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On 'Mission 272', BJP reaches out to Dalits, Muslims

February 26, 2014 11:19 IST

Bharatiya Janata Party President Rajnath Singh on Tuesday told a gathering of Muslim  intellectuals and community leaders that his party would bow down to seek forgiveness if it had committed any mistake -- a reference, unmistakably, to the 2002 Gujarat riots.

The previous day, Singh had admitted Dalit leader Udit Raj to the BJP fold. Also, the party has been anxious to stitch an electoral alliance with its former-friend-turned-foe Ram Vilas Paswan in Bihar.

In a matter of 48 hours, the BJP has not only reached out to communities that are not its traditional vote bank – the Dalits and Muslims -- but wooed people from these communities more vigorously than earlier.

In a season of political deal-making, it would seem the party is not only keener to win new friends but is ahead of rival Congress in the game. Its only competition, if at all, has come from regional satraps and the Left parties, which on Tuesday resolved to fight the elections together against both the Congress and BJP.

Party sources said the BJP's outreach to the two communities had the blessings of the Rashtriya Swayamsevak Sangh. Though Singh didn't mention the 2002 Gujarat riots, party insiders suggested the effort was part of the 'Modi for PM:272' campaign.

BJP Scheduled Caste Morcha President Sanjay Paswan told Business Standard an alliance with Paswan's Lok Janshakti Party was, to his understanding, nearly sealed. "It will be a betrayal if Ram Vilasji reneges now," said Paswan, who was a junior minister in the Atal Bihari Vajpayee government.

The party's SC Morcha head claims to have worked for over a year to get Udit Raj in the fold and explore an alliance with LJP in Bihar. He had once been part of the LJP as well. "Paswans are a dominant Dalit community in Bihar. We are six per cent of the population," he said, explaining the rationale behind BJP's anxiety to finalise the alliance.

Sanjay Paswan said both admitting Raj and a possible alliance with LJP would send a positive signal across India about the BJP being friendly to Dalit interests. Of the 543 constituencies, 84 are reserved for SCs. Uttar Pradesh has as many as 17 SC constituencies and, Paswan said, the party would give seven of those to Jatavs, the caste arch-rival Bahujan Samajwadi Party head Mayawati represents.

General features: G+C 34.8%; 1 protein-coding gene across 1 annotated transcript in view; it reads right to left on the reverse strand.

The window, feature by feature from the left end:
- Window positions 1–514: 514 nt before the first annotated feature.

Paswan, who sits in a room with posters of not only B R Ambedkar but Dalit icons like Jagjivan Ram, Kanshi Ram and K R Narayanan, claims he has faced opposition in the party for his political convictions. None of these icons was ever in the BJP. He says he faced much resistance from leaders for putting these posters. "But Rajnath Singhji and Narendra Modiji supported me," he says, adding up the BJP is undergoing a process of democratisation and is no longer a Brahmin-Baniya party.

Party sources said it should not be assumed the RSS would be unhappy. "These are crucial months in the run-up to the elections. For us, each seat will be important. We need to try and reach as close to the 272-seat mark as possible," said a source. He said the current BJP president was close to the RSS, which had pushed for his appointment as the president, even at the cost of upsetting veteran L K Advani.

A BJP-LJP alliance will be a major jolt to the Congress's efforts in Bihar to put together "a secular alliance and stem the BJP-led communal forces". The Congress is hoping to still wean away Ram Vilas Paswan to its side, since no camp has yet made an official announcement. There have only been claims that "talks are on" and backroom deals are learnt to be underway to decide how parties will align themselves.

According to sources, the LJP is bargaining hard for seven to eight seats in Bihar, while the Congress camp is not willing to offer more than five. Among the contentious seats both parties are fighting is Jamui, from where Ram Vilas Paswan wants to field his son, Chirag Paswan. The Congress camp has reportedly been opposed.

From the Congress side, senior leader Ahmed Patel and Congress General-Secretary CP Joshi were spearheading the talks. The gambit to prolong the talks with the LJP chief does not seem to have worked in the Congress's favour; it has given Paswan the window to hammer out a far more favourable deal with BJP. The BJP, according to sources, is willing to offer LJP six to seven seats.

The Congress hopes another round of talks with LJP might help sort out issues. "Let's take Jamui, for instance. We will give it up, if need be," said a Bihar leader. "We cannot overlook the fact that Paswan holds sway over five per cent of votes and could bring in the much-needed Dalit vote we need," he added.

The Rashtriya Janata Dal's Lalu Prasad, who was present at a meeting called by the Congress chief at the party's 'war room' in the capital Monday evening, was on Tuesday fire-fighting to keep his own party unit intact in Patna. It was reported that 13 of his 22 legislators had switched sides and extended support to the Nitish Kumar government. Prasad claimed it was Kumar's conspiracy to poach his party's legislators.

The Congress is watching the events in Patna closely, as it will impact the nature of political formations that might materialise in the run-up to the Lok Sabha elections.

Image: Ram Vilas Paswan.

Archis Mohan & Kavita Chowdhury in New Delhi
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